On the Road is a weekday feature spotlighting reader photo submissions.
From the exotic to the familiar, whether you’re traveling or in your own backyard, we would love to see the world through your eyes.
It’s Albatrossity Monday! Get some good rest on Monday because on Tuesday we are headed to Scotland for 3 days with Litlebritdifrnt, and then on Friday we get into the weeds with JanieM to round out the week.
Continuing with our twin themes for this series – Migration, and Molt. The two most fascinating aspects of birds, at least in my opinion!
As most people know, male and female ducks have very different plumages in the springtime; the males are often very brightly colored and the females, who have to sit silently on nests, are much drabber and more camouflaged. But for a month or so at the end of the breeding season, the males molt into a plumage (known as eclipse plumage) that is very similar to that of the females. They need to be less flashy because they also molt their flight feathers at the same time, and thus are grounded for a month or so. So how do we discern if one of this pair of Blue-winged Teal (Spatula discors) is male? Check out the small green patch visible on the wing of the bird in the background. The secondaries of male birds have a green section; those of the females do not, ergo, that rear bird is a male. By January this male will be much more colorful! Click for larger image.
Not colorful at all, this Warbling Vireo (Vireo gilvus) is trying to make up for that deficit by doing its best angel imitation. And showing off those very fresh and undamaged wing and tail feathers! Click for larger image.
Here’s a common migrant warbler in my patch of Flyover Country, a Nashville Warbler (Setophaga ruficapilla), hanging out in a patch of yellow blossoms on its way south. Contrary to its name, it is found nowhere near Nashville in the breeding season; it was named for that city simply because the first specimen was collected near there, by Alexander Wilson in 1811. Unlike ducks and many other warblers, males and females look similar, and do not undergo major plumage color changes at different times of the year. Click for larger image.
In the same year that he collected the first Nashville Warbler, Alexander Wilson also collected the first specimen of this species, in New Jersey. Thankfully it was not named the Newark Warbler or the Hoboken Warbler. It was named after Wilson himself – Wilson’s Warbler (Cardellina pusilla). With its jaunty black cap, it is one of my favorite warblers. Click for larger image.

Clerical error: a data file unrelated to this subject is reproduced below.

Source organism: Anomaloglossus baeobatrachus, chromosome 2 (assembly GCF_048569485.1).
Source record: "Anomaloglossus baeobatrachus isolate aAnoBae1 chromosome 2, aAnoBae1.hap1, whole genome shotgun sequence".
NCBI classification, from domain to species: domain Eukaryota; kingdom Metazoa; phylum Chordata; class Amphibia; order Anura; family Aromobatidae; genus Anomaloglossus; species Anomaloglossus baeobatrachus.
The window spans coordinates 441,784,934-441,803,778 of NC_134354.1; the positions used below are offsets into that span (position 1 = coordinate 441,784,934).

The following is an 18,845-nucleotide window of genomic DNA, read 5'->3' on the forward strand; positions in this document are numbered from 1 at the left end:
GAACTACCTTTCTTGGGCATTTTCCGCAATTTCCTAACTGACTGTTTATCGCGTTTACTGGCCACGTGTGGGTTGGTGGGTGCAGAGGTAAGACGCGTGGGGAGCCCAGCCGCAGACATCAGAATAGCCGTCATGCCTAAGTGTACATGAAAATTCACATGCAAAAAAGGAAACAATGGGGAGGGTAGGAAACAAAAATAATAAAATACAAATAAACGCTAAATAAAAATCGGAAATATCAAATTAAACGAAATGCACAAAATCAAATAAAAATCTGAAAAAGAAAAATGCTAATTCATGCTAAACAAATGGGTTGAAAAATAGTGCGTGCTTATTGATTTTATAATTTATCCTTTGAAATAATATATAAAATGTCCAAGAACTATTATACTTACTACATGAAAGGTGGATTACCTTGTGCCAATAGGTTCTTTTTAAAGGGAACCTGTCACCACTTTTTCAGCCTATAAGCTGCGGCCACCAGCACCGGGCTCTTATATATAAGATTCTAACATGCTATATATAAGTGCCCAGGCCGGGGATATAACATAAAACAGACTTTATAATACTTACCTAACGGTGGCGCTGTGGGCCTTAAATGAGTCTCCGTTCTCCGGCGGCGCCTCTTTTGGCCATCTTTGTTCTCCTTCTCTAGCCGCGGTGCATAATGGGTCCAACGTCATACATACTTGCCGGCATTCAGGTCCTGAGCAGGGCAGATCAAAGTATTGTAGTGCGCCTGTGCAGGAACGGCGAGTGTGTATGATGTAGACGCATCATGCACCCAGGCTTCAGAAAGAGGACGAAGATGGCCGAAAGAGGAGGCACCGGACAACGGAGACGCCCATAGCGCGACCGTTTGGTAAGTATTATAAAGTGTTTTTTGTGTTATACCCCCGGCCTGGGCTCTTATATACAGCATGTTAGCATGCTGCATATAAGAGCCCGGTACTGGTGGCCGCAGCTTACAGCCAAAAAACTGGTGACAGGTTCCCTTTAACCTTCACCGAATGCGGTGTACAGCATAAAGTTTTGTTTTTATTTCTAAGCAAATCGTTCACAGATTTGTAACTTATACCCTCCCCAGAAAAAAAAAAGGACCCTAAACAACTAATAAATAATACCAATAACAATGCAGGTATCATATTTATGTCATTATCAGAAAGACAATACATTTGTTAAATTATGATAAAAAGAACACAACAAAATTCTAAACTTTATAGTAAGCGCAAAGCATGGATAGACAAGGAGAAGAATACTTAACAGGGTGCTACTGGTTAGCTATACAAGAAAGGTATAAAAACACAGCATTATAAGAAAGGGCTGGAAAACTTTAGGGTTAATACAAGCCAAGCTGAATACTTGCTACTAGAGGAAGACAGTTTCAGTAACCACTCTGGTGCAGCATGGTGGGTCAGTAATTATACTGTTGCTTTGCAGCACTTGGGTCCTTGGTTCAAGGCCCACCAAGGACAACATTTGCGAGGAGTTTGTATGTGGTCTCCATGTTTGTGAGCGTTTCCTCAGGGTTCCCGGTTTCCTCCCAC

A bird that is very familiar to many North American birders and wildlife watchers, the Brown Thrasher (Toxostoma rufum) is a summer resident here, although climate change might be slowly moving its winter range north. Currently the winter range includes southern Missouri and eastern Oklahoma as well as a tiny corner of southeast Kansas. Click for larger image.
Here’s another familiar bird, the Northern Flicker (Colaptes auratus). This male is of the yellow-shafted subspecies, and hence a local bird in this part of the Flyover Country. In the fall and winter we will get an influx of the red-shafted versions, but at the time of this writing, I have not yet seen one of those this season. Click for larger image.
Now we’ll showcase some of the raptors of Flyover Country. September is the first month where we get significant numbers of migrant raptors from the north, and one of the most anticipated is the Merlin (Falco columbarius). This is a cosmopolitan species, with 9 subspecies distributed across the Northern Hemisphere. The name “Merlin” comes from the Old French name for this bird, esmerillon. Pictured is an adult female of the boreal or taiga subspecies, and she is looking for a nice plump sparrow or meadowlark to snack on. Click for larger image.
Speaking of snacks, this adult Red-tailed Hawk (Buteo jamaicensis) was plucking and devouring what appeared to be a Mourning Dove. Thankfully its picnic table was well lit for photography and videography! Warning – the video might be too much “nature red in tooth and claw” for some folks. Click for larger image.
Another Red-tailed Hawk that looks not much like the one above, this is a youngster (hatched in 2022) representing the pale-headed birds that are pretty common in the Southern Great Plains, where I happen to live. Perched on an old windmill, it is an iconic image for this part of the continent. It is the current wallpaper on my desktop computer, in fact! Click for larger image.
Our final bird for the week is a plump Semipalmated Plover (Charadrius semipalmatus), fresh from the subarctic regions of Canada and heading to its coastal wintering habitat along the Gulf Coast or further south. In fact, some of these birds winter on the coast of Argentina, which is a long way from Flyover Country. This bird has a Eurasian conspecific, the Common Ringed Plover (Charadrius hiaticula), which is so similar in appearance that it would be difficult to ID if it showed up in North America. The two species were formerly lumped together, and may constitute what Ernst Mayr described as a “superspecies”. Super cute, for sure! Click for larger image.